Augmented reality apps and games will be available on “hundreds of millions” of Android smartphones by the end of 2018. That’s the word from the business and operations lead for Google’s VR unit, Amit Singh, who talked up the search giant’s AR ambitions at the recent Web Summit in Lisbon.
Google had already confirmed that it plans to introduce advanced AR support to around 100 million devices before the end of this year, but the company’s long-term goal is to transform millions more Android devices into AR ready machines in the following twelve months.
The rollout won’t just cover high-end flagship devices either, as Google appears to be aiming for a mass market crowd with tech’s oft-heralded ‘next big thing’. “Augmented reality [will become] a core feature of most of Android over the next few years,” Singh said, noting that mid- and low-tier handsets will be updated over the next two years.
This AR ready utopia is all thanks to ARCore – Google’s Android software development kit (SDK) that lets developers introduce AR capabilities to almost any Android device without the need for additional sensors or hardware.
According to Singh, the ARCore project is running as planned, and his team is currently “helping developers … build the experiences … so that [AR] becomes a daily habit.”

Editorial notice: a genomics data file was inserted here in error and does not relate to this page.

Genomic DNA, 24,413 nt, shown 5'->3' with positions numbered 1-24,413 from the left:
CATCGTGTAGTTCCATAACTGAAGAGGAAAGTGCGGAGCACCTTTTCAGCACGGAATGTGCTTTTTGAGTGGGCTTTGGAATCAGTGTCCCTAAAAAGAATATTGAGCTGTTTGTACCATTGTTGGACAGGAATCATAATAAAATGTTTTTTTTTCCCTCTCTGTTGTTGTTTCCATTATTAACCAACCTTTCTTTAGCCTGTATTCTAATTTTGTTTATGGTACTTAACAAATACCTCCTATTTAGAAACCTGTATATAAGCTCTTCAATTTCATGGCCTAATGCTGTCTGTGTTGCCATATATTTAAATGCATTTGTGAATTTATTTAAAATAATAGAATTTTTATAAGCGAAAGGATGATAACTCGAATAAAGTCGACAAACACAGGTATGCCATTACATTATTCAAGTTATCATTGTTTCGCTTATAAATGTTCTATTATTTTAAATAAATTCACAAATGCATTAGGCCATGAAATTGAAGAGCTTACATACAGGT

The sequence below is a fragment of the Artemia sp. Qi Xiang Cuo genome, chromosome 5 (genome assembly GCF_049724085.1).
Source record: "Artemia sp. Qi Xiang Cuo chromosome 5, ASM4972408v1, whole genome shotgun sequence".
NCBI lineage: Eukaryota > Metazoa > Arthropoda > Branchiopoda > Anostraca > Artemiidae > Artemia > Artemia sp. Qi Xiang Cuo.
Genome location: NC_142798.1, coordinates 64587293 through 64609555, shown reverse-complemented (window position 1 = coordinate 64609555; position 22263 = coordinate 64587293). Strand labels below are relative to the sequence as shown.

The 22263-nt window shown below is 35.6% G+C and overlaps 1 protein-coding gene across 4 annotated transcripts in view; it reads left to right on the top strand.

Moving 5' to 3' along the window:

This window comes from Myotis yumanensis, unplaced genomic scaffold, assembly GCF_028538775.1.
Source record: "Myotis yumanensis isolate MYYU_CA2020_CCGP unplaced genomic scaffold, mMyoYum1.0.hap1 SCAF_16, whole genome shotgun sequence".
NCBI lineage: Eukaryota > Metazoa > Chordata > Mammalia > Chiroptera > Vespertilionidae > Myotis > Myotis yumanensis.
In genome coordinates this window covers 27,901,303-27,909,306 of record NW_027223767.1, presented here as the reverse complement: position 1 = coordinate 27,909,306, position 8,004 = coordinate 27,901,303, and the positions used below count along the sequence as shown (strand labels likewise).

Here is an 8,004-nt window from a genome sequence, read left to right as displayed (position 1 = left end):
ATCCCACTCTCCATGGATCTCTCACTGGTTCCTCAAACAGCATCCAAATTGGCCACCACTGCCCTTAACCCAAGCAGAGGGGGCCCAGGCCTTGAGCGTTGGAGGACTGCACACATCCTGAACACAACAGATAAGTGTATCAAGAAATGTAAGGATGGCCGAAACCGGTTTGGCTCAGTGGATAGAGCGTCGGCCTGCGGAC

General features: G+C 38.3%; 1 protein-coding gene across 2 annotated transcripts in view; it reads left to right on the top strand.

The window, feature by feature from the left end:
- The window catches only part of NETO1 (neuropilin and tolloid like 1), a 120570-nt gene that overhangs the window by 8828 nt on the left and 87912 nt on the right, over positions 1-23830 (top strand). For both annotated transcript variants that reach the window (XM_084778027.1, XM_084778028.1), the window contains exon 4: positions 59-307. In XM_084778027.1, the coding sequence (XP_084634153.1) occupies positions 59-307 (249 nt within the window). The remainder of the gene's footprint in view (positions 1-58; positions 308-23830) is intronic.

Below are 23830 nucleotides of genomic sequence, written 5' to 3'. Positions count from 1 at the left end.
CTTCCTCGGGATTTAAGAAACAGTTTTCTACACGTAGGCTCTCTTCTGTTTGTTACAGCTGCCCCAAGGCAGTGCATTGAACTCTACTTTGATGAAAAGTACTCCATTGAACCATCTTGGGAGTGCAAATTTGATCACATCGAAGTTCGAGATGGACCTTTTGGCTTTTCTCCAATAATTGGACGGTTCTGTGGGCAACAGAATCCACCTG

Singh also touched on the potential monitization avenues AR can offer. We’ve already seen this potential in action with AR’s current standard-bearer, Pokémon Go. The location-based mobile game has brought in well over $1 billion in revenue through in-app purchases.
Singh also highlighted the benefits of AR for shopping apps, which is something brands like IKEA have already jumped on for Apple’s equivalent development toolkit for iPhone, ARKit.
ARCore is currently only available on Google’s Pixel and Pixel 2 devices and the Samsung Galaxy S8 and S8 Plus, but this should all change very soon. Let us know your thoughts about Google’s AR plans in the comments.
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